Apple to Face More Scrutiny as China Cracks Down on Apps

  • Cyber regulator requires app providers to keep 60-day record
  • Rules latest move in Xi Jinping’s crackdown on online content

More than half a billion Chinese smartphone users face increased monitoring of their mobile app usage thanks to new laws targeting operators including Apple Inc.

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App stores and providers must establish the identity of users, while monitoring and reporting postings that contain banned content. The legitimacy of developers who post apps for download must also be verified, according to new rules posted on the Cyberspace Administration of China’s website.

All app stores and providers are now required to keep a record of users’ activity for 60 days. And in an effort to boost privacy protection, they must now seek a user’s consent before collecting personal information, location data and contacts lists.

The regulations mark one of the most comprehensive efforts so far to oversee mobile applications, which are mushrooming in popularity alongside smartphone use. They’re part of a broader effort by President Xi Jinping’s government to clamp down on content deemed sensitive -- anything from critiques of the Communist Party to porn. 

“The regulations have been in the pipeline for some time and it’s an exacerbation of the existing controls,” says Willy Lam, an adjunct professor at the Chinese University of Hong Kong’s Center for China Studies. “This is in the wake of an increase in the number of communications, which are seen as critical of the regime.”

The regulations will apply to more than a dozen platforms that offer apps for download, including Apple’s and those operated by local smartphone makers. Apple, which has a reputation for strictly policing its app store, had no comment. Google’s app store isn’t available in China.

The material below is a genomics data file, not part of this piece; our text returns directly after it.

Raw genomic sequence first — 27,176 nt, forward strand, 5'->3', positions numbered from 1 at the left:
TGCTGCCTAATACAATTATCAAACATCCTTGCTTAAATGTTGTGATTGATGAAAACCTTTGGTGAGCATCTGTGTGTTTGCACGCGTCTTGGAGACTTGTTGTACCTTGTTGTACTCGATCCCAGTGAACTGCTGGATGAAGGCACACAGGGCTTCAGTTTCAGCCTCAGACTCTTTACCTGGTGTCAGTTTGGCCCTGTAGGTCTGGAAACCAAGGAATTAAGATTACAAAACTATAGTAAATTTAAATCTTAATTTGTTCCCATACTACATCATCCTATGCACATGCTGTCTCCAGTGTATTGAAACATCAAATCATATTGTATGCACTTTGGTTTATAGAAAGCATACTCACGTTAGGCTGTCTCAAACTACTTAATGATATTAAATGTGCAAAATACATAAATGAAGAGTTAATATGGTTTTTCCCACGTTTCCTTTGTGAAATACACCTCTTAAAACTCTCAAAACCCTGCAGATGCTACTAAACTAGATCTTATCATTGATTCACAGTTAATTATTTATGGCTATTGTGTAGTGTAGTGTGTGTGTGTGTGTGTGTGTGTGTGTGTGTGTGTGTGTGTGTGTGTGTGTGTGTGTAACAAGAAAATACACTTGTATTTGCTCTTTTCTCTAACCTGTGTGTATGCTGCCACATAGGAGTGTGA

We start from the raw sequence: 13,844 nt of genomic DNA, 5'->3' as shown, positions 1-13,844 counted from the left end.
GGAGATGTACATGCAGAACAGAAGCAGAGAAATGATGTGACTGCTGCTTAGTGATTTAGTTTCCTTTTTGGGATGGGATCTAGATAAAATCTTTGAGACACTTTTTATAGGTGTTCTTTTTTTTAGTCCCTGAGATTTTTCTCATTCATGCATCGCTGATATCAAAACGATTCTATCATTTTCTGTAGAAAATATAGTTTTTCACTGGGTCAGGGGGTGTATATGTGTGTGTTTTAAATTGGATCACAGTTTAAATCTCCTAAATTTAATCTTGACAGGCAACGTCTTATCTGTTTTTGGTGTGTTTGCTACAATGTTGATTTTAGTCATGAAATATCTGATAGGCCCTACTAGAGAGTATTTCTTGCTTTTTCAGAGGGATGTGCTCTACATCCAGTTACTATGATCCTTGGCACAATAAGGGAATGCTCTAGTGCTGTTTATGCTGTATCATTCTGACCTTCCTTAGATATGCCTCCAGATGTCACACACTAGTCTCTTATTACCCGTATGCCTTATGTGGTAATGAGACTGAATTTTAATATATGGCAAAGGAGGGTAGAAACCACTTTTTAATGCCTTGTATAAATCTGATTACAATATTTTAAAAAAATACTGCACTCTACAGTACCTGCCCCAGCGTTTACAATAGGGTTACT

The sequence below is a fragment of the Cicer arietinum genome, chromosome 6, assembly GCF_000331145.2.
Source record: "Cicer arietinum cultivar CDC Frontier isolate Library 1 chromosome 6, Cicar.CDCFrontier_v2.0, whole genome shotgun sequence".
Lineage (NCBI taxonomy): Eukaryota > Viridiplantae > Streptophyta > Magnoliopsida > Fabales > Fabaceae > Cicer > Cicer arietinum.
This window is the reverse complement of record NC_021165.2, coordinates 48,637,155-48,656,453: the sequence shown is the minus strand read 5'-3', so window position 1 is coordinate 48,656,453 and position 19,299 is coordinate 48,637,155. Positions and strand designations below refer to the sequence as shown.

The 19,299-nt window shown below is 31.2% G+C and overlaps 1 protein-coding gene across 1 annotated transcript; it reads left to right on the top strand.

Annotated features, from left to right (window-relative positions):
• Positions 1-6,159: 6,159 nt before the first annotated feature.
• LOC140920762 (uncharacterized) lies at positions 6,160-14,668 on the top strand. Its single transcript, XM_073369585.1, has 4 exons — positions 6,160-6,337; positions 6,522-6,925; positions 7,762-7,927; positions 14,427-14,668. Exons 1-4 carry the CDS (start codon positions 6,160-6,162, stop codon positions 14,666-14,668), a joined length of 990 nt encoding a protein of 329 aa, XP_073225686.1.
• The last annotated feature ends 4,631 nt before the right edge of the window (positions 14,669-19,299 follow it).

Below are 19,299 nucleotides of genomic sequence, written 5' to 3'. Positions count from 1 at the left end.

Draft laws were submitted Monday to the country’s top legislature that expand China’s oversight over its institutions and cyber-infrastructure. Search-engine operators including Baidu Inc. have also been ordered to report banned content and verify the credentials of advertisers starting in August.

The new rules governing mobile apps are consistent with existing regulations, Bird & Bird partners Sven-Michael Werner and Michelle Chan said in an e-mail. But China’s guidelines go a step further by imposing requirements not just on app stores, but in some cases also on developers and app operators for the first time, they said.

The key is how stringently the cyberspace administration enforces the rules.

“I don’t expect any change from this particular language,” Werner added. “But this is an issue with Chinese regulations -- they can be so vague that they can be used in all sorts of different ways.”

The Cyberspace Administration has become a key force shaping China’s internet landscape in the two years since Xi established it, churning out regulations to curb public criticism and other perceived threats to the government. On Tuesday, its head, Lu Wei, announced he planned to step aside, a person with knowledge of the situation said.

His departure would signal a power shift at an agency central to Xi’s effort to control content available to the world’s largest internet audience. Lu has been among the most visible advocates for the new government policies, meeting with global tech executives such as Facebook Inc.’s Mark Zuckerberg and giving speeches defending China’s internet controls as “management.”

The Cyberspace Administration’s involvement in the mobile app regulations underscored their importance. It “is a new unit created by the State Council, which shows this matter is seen as important by government,” Werner and Chan wrote.

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